This section discusses the power of information and communications technology (ICT) when used to initiate integrated business information.
Changes in ICT
Advances made in IC technologies over the past few years have transformed them into essential business tools that, used appropriately, can provide significant competitive advantage. Every two years, the cost of ICT systems has halved and computing power doubled, making it increasingly easy to justify expenditure and secure the potentially high commercial returns for your company from implementing these systems.
In many companies, over 90% of people in managerial, technical, administrative, commercial and purchasing roles have good computer skills and over 80% of these employees use them routinely in carrying out their job roles. These figures have increased considerably over the past five years to a stage where computing skills are becoming a mandatory requirement for new employees.
ICT Investment Levels
Spending on integrated e-business remains a significant item for most companies. Where a company has developed an integrated e-business strategy it is usually committed to spending between 2 and 6% of its operating revenues on ICT. This expenditure comprises five main elements: -
· Computer hardware and peripherals - (20-25%)
· Communication networks - (12-18%)
· Computers software and operating systems - (20-25%)
· Training and learning packages - (12-18%)
· ICT systems support, maintenance and repair - (20-25%)
Investment in ICT systems will be governed by the attitude and conviction of senior management. However, in all instances, investment decisions should be based on building a sound business case for the expenditure, rather than a fascination with the latest technology!
Everyone who will be expected to use, manage and/or maintain the system should be consulted and encouraged to contribute to establishing an appropriate ICT strategy they feel able to accept and implement.
The continued development of software systems has resulted in ICT support tools being available for most business activities. Functionality and ease of use, however, must still be critically assessed when seeking to purchase or upgrade such systems. The aim is to integrate activities and share common information, not necessarily implement a mammoth, all-embracing company wide solution. The important feature is to understand what activities the business has to undertake and find the appropriate ICT tools to support them.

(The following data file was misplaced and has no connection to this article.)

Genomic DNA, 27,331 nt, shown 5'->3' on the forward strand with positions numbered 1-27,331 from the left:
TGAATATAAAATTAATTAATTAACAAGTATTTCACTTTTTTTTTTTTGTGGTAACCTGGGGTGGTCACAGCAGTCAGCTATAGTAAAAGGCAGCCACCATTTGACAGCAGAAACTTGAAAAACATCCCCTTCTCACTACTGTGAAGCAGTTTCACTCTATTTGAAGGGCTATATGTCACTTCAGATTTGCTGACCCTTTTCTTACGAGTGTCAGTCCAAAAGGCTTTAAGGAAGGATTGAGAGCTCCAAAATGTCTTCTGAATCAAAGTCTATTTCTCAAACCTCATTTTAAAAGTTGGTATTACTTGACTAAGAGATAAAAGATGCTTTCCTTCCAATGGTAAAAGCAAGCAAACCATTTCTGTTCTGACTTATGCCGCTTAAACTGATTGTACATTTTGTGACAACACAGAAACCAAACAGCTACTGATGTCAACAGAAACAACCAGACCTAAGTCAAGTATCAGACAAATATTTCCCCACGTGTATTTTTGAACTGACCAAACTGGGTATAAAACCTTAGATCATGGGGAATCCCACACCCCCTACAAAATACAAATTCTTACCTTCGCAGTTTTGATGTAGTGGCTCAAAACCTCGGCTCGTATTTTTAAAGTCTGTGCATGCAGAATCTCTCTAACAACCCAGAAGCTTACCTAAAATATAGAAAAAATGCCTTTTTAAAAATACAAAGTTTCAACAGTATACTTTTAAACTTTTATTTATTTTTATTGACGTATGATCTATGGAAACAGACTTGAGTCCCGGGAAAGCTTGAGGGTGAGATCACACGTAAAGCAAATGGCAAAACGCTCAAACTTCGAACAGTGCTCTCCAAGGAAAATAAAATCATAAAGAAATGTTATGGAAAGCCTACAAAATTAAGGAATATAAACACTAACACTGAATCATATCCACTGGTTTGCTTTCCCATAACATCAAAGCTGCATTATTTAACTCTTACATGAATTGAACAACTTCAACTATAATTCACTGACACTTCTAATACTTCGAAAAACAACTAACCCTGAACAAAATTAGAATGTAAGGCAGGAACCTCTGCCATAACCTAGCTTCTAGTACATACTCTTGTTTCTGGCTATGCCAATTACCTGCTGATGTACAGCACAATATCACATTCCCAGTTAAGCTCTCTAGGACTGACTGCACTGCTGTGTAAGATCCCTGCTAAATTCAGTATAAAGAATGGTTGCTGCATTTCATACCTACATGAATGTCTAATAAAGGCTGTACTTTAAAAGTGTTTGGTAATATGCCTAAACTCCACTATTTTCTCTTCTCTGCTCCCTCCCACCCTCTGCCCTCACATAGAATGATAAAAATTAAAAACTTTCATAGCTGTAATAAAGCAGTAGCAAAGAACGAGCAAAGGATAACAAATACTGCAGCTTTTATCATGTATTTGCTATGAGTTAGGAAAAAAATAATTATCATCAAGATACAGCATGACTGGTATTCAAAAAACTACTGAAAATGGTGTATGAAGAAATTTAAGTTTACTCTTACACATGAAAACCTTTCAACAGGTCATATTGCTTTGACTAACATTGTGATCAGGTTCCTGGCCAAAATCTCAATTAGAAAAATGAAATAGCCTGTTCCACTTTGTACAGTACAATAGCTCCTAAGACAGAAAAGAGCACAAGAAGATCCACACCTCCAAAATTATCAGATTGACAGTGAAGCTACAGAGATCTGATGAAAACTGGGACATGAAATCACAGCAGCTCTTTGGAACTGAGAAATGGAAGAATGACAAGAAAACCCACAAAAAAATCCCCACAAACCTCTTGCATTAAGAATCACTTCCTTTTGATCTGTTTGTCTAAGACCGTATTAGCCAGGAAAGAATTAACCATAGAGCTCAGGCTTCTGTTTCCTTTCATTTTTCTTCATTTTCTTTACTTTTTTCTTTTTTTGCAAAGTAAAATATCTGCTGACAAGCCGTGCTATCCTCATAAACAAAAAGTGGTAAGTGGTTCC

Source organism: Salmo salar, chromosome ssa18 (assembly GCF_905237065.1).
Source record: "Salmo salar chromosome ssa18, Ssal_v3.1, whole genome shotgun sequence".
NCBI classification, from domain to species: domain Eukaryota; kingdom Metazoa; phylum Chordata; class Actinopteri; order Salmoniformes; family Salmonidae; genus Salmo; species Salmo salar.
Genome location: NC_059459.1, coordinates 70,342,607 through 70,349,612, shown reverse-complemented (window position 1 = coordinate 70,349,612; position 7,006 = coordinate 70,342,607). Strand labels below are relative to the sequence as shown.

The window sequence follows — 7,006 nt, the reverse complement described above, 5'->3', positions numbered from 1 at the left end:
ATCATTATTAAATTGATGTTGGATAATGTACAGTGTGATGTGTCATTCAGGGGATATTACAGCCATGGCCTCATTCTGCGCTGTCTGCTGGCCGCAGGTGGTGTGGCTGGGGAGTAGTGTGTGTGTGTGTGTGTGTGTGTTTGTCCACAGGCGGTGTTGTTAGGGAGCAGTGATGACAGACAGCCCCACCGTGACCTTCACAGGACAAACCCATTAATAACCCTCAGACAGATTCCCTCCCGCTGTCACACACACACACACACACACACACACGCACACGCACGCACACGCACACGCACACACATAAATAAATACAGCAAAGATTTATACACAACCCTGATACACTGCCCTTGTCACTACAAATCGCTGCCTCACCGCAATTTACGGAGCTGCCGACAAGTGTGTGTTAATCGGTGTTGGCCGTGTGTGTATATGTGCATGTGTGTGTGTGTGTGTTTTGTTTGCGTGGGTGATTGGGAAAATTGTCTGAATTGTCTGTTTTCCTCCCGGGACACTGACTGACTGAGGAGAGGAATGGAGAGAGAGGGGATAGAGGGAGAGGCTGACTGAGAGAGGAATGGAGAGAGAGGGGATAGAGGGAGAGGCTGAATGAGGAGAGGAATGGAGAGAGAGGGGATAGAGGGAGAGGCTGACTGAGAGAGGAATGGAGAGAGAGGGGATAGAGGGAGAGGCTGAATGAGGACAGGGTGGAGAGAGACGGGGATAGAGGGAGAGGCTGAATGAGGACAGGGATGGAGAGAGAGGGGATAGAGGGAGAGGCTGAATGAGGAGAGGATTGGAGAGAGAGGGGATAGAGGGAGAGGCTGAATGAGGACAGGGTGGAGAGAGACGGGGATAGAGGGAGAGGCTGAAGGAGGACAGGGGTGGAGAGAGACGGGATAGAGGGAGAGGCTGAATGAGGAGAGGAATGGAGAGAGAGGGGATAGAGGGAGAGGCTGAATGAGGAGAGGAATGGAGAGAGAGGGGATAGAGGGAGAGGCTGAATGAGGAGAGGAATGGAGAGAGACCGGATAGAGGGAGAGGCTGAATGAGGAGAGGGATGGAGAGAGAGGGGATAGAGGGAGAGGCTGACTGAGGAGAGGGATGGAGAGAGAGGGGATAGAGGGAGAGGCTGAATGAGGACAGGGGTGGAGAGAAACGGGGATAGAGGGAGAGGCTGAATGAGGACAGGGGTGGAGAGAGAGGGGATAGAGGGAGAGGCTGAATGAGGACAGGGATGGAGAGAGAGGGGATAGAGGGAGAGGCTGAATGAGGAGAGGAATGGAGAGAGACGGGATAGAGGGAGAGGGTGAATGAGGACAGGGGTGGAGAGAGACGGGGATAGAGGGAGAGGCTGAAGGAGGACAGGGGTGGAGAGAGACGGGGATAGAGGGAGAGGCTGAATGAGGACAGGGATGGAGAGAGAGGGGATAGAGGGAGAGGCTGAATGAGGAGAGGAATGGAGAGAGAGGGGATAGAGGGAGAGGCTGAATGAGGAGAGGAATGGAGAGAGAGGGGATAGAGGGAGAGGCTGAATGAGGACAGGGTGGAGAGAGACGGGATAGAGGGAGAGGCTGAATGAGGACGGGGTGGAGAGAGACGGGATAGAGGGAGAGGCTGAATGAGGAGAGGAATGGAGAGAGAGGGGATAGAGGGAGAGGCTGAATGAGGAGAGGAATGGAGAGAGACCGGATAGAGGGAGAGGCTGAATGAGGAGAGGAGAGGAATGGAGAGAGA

A significant failing of many ICT systems is their tendency to adopt the same process to cover all requirements, making them too complex for 80% of the applications and inadequate for the other 20%. Your managers, therefore, will need to identify how different processes should be implemented based on the volume and complexity of the tasks, and then determine the most appropriate support tools and training needed to secure the benefits.
Benefits to be gained from ICT investment
Integrated e-business systems and the ability to exchange information electronically, both within an organisation and externally, with customers and suppliers, is becoming the norm for many businesses. This means that more companies and more people within the companies are requiring access to ICT tools. Many of the people who bought ICT tools before they had been fully developed experienced considerable difficulties when attempting to demonstrate the predicted benefits at audit reviews. To-day, although the functionality and ease of use of these systems has improved considerably, achieving real benefits still requires considerable skill and experience.
The key benefits to be gained from today’s ICT systems include the following: -
· The ICT systems allow and support the integration of your key business processes
· Modern ICT systems translate masses of computer-held data into the meaningful information that your people need in order to take good decisions
· With the help of ICT systems, your people can perform complex tasks and calculations more accurately, quickly and consistently.
· As ICT systems make information easier to both access and exchange, your business activities can be linked together and your people can use a common set of data
· Using ICT systems, your suppliers and customers can be given access to current information using secure internet connections
Preparing for ICT implementation
If you were painting your house, you would expect to prepare carefully if you were to achieve a good finish. In the same way, you will need to prepare your business before implementing an ICT tool. Many companies expect that the tools will solve their problems without any investment of thought or effort on the part of the company. This is a naive view. If your business processes are dysfunctional, ICT tools are likely to simply highlight the problems by exposing weaknesses more quickly and clearly.
If you want to get the most out of your ICT systems, you will need, before you begin to think about ICT, to review and simplify the areas which will be involved in the ICT. Once the manual systems in the area of focus are running reliably, you can think about automating.